The Love Good winter mixtape is here! Have you downloaded it yet? We’re excited to share a run-down of the songs on the mixtape, and we hope you’re enjoying it as much as we are.
1.”Not Bad Enough” | Andy Gullahorn
Our sampler opens with this simple but powerful tune from singer-songwriter Andy Gullahorn. Lyrically, the themes of addiction, struggle, shame and self-worth are explored with a frankness that’s refreshing and hopeful. Gullahorn uses specific examples that seem obvious, and yet that aren’t often freely talked about.
2. “Another Man’s Shoes” | Drew Holcomb
A long time favorite at the Love Good headquarters, Drew Holcomb has a knack for combining unforgettably catchy melodies with easy-to-remember, quietly profound lyrics. “Another Man’s Shoes” is perhaps the best example of this, with its tight-but-easy-going drum kit backdrop, playful acoustic riff, organ swells and ear-candy harmonies.
3. “One More Wave” | Ellie Schmidly
Nashville-based singer Ellie Schmidly recently released her debut EP entitled “Blossom & Bone”, which unfurls with minimalistic, bluesy warmth. This track caught our attention because of its traditional string arrangement and thoughtful sound design, not to mention Schmidly’s classy vocals.
4. “Your Table” | Ike Ndolo
Ike Ndolo has a style that borrows from a wide swath of musical influence, but his tone is uniquely his own. “Your Table” is a powerful song from a number of perspectives: musically, lyrically, philosophically and artistically, it shines and swells. A rich choral backdrop, hiphop sound engineering, and Ndolo’s searingly personal (yet universal) writing on the topic of belonging, racial prejudice, and hypocrisy make for a highly enjoyable, thought-provoking listen.
5. “Don’t Get Me Wrong” | Leigh Nash (acoustic)
We’ll shoot right from the hip with this one and simply say it: this song is buoyant. Leigh Nash of Sixpence None the Richer has a few hugely popular songs under her belt (“Kiss Me,” for example), and this latest single of hers taps into that same “it” quality that dominated the radio airwaves in the early 2000s.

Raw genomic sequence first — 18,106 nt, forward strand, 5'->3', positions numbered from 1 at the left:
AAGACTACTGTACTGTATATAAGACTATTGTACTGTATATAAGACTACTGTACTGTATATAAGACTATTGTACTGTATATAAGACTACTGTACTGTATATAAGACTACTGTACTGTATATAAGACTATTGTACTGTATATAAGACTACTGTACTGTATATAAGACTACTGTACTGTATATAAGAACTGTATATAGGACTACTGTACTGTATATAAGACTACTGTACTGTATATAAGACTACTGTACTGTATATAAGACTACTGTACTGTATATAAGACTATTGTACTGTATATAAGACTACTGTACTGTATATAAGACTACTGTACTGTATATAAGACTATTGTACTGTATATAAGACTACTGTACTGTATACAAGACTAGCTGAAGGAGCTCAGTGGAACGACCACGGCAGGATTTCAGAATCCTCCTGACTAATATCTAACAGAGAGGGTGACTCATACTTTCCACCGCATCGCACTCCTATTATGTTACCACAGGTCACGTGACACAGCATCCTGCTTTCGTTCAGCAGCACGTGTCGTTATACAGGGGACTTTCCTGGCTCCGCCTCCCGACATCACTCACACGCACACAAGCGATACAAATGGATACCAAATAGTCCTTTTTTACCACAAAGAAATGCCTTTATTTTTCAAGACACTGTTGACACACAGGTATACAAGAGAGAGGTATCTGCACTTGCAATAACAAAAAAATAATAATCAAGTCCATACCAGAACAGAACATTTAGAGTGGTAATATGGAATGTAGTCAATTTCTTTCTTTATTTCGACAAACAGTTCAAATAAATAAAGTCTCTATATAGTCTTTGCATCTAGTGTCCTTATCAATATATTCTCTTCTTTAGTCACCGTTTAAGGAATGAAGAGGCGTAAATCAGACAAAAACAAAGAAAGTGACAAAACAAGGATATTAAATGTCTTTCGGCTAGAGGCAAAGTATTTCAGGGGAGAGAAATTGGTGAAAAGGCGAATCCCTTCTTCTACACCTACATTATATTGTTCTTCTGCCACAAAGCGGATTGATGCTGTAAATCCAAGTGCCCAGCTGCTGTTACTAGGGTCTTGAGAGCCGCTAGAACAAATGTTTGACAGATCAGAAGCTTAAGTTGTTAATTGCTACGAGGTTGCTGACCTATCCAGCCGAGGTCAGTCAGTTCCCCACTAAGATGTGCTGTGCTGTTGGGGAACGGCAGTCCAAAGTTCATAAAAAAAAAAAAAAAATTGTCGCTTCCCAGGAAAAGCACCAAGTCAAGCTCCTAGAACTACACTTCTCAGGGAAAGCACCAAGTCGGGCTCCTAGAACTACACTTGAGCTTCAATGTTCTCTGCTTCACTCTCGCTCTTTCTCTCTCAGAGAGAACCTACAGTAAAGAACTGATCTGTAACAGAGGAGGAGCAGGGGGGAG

6. “Left of Your Joy” | The Collection
Originally the solo project of frontman/lead singer David Wimbish, The Collection is a band that grew organically out of friendships (and a shared appreciation for world and folk music). This song is one of Wimbish’s most recent creations, and the whimsical production belies an incredible attention to detail, disciplined collaboration, and an old soul who’s experienced enough pain to really savor joy.
7. “What Bendrix Read” | Alanna Boudreau
Inspired by Graham Greene’s wartime novel The End of the Affair, What Bendrix Read is Alanna Boudreau’s reinterpretation of the female protagonist’s journal. A heavy, warm bass line, African-esque guitar riffs, and layers of hand percussion create a mood that is playful, despite the serious subject matter.
8. “Slow Motion” | Matt Wertz
Matt Wertz has lived and recorded in Nashville for the past ten years or so, but for his latest record he stepped out of his usual locale and traveled to Los Angeles to work with a production team there. The West-coast, techno-sleek vibe of the region meshes beautifully with Wertz’s vocal and lyrical style, creating a mellow pop track that your ears will welcome.
9. “Strangers Like Us” | Solström
Michael Sollstrom is a singer-songwriter from Southern California. His writing is rich with allegorical writing, natural imagery and a fantasy-hued imagination. This song caught our attention because of its subject matter – the sense of being on a journey, forever moving toward some final sense of home: the longing that exists at the heart of joy.
10. “Miss You (Live)” | Jackie Minton
This song is simple, but that’s what allows Minton’s smokey vocals to shine. Accompanied vocally by Irish musician Andrew Ascough, Minton plucks an acoustic guitar and sings of shy love – “I miss you, darling.”
11. “Kerosene (Live)” | Sean McVerry
Sean McVerry has graced our mixtapes before, and we were eager to have him back again. This time he’s more stripped down in this exclusive live recording from a Sofar session. This song showcases McVerry’s intense talent; his writing, timing, guitar-playing, passion, and musical agility are a marvel to behold.
12. “Coeur D’alene” | Tyson Motsenbocker
This song from Tyson Motsenbocker has a sonic spaciness that somehow feels like the cool air of winter – it’s easy to visualize friends walking together in the cold, their breath misting in the air. Fans of Vampire Weekend will hear similar guitar stylings and percussion in Motsenbocker’s music.
13. “Human” | Holly Starr
We love the hopeful message that carries across in this upbeat pop song from Holly Starr. She speaks into the struggle of perfectionism and encourages us to try a different perspective when tempted to slide down the shame spiral.
14. “Not Too Late” | Andy Gullahorn
To close our playlist, we’ve bookended things with our opener, Andy Gullahorn. With his trademark peaceful sound, Gullahorn once again embraces the thorny subject matter that is the human heart and its perpetual struggle to believe in newness. “It’s not too late to change your mind, it’s not too late for the truth this time. It’s not too late to fall on your knees, it’s not too late for apologies. Not too late to come clean, to face all the fallout that there might be. And it’s not too late to understand [that] Grace is more than a concept to believe in.”